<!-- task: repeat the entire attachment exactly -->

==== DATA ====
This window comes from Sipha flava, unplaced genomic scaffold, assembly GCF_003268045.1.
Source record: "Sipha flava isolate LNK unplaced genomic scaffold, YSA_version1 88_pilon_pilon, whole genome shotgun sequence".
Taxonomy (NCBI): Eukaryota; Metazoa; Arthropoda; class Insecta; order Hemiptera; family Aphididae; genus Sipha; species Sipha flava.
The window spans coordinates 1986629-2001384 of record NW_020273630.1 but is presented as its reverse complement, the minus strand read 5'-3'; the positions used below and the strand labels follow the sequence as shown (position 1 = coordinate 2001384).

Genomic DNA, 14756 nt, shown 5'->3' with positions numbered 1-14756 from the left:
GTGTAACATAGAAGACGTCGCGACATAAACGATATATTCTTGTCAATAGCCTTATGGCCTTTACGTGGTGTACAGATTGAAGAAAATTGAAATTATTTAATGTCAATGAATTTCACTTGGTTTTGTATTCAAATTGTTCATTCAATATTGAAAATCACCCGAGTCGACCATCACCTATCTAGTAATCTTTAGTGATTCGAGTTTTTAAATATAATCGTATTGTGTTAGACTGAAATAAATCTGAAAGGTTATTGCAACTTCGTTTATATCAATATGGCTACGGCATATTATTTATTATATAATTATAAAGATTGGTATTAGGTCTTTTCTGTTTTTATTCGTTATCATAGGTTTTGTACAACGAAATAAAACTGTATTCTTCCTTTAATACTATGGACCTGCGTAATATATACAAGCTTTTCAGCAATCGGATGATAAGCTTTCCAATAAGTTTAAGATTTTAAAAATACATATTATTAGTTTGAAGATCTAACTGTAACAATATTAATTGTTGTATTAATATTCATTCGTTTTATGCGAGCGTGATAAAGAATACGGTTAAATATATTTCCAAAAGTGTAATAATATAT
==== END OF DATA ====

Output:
This window comes from Sipha flava, unplaced genomic scaffold, assembly GCF_003268045.1.
Source record: "Sipha flava isolate LNK unplaced genomic scaffold, YSA_version1 88_pilon_pilon, whole genome shotgun sequence".
Taxonomy (NCBI): Eukaryota; Metazoa; Arthropoda; class Insecta; order Hemiptera; family Aphididae; genus Sipha; species Sipha flava.
The window spans coordinates 1986629-2001384 of record NW_020273630.1 but is presented as its reverse complement, the minus strand read 5'-3'; the positions used below and the strand labels follow the sequence as shown (position 1 = coordinate 2001384).

Genomic DNA, 14756 nt, shown 5'->3' with positions numbered 1-14756 from the left:
GTGTAACATAGAAGACGTCGCGACATAAACGATATATTCTTGTCAATAGCCTTATGGCCTTTACGTGGTGTACAGATTGAAGAAAATTGAAATTATTTAATGTCAATGAATTTCACTTGGTTTTGTATTCAAATTGTTCATTCAATATTGAAAATCACCCGAGTCGACCATCACCTATCTAGTAATCTTTAGTGATTCGAGTTTTTAAATATAATCGTATTGTGTTAGACTGAAATAAATCTGAAAGGTTATTGCAACTTCGTTTATATCAATATGGCTACGGCATATTATTTATTATATAATTATAAAGATTGGTATTAGGTCTTTTCTGTTTTTATTCGTTATCATAGGTTTTGTACAACGAAATAAAACTGTATTCTTCCTTTAATACTATGGACCTGCGTAATATATACAAGCTTTTCAGCAATCGGATGATAAGCTTTCCAATAAGTTTAAGATTTTAAAAATACATATTATTAGTTTGAAGATCTAACTGTAACAATATTAATTGTTGTATTAATATTCATTCGTTTTATGCGAGCGTGATAAAGAATACGGTTAAATATATTTCCAAAAGTGTAATAATATAT